However careful you are when estate planning, there is always the possibility that you may forget something.
Most people review their estate plan every couple of years, and a lot can change in that length of time. Remember, your estate plan should ideally account for every last item you own on the day you die and not include anything you have ceased to possess or have accounted for elsewhere (such as something with a beneficiary designation). A pour-over will provides a relatively simple way of handling this otherwise overwhelming accounting task.
First, you must set up a revocable living trust
This trust will act as the catch-all for assets you have not dealt with elsewhere. When you create it, you can define what you would like to happen to the assets it holds as well as who will manage it. For example, you could name your brother as the trustee to manage it and stipulate that they will ensure all the assets contained are shared equally between your children after your death. Or, if your children are younger, you could have your brother manage it until the last of your children turns 18, and only then share the contents out. There are plenty of options worth considering.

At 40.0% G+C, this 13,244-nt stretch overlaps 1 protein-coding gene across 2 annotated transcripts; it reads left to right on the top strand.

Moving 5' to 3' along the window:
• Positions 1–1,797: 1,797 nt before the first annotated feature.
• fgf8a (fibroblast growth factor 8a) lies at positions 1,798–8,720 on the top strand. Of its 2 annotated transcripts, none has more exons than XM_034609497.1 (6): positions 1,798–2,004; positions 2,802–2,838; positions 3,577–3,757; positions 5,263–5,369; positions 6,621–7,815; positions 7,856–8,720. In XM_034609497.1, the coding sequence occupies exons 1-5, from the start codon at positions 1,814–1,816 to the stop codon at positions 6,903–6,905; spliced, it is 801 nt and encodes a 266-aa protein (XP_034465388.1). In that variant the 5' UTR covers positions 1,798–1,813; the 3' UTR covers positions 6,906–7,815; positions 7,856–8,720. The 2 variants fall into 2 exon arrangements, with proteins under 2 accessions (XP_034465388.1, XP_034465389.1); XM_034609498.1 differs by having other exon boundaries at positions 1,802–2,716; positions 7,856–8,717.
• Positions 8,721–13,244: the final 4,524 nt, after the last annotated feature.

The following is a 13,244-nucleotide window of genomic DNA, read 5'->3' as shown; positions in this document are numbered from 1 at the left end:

Then you’ll create a pour-over will saying that any unaccounted-for assets will pass to the trust. A pour-over will is no substitute for regularly updating your estate plan or updating it when major changes occur, such as buying a new property, marrying or divorcing or gaining or losing an heir. Yet, it can provide a helpful backup for the small changes you might overlook before you’ve made your latest update.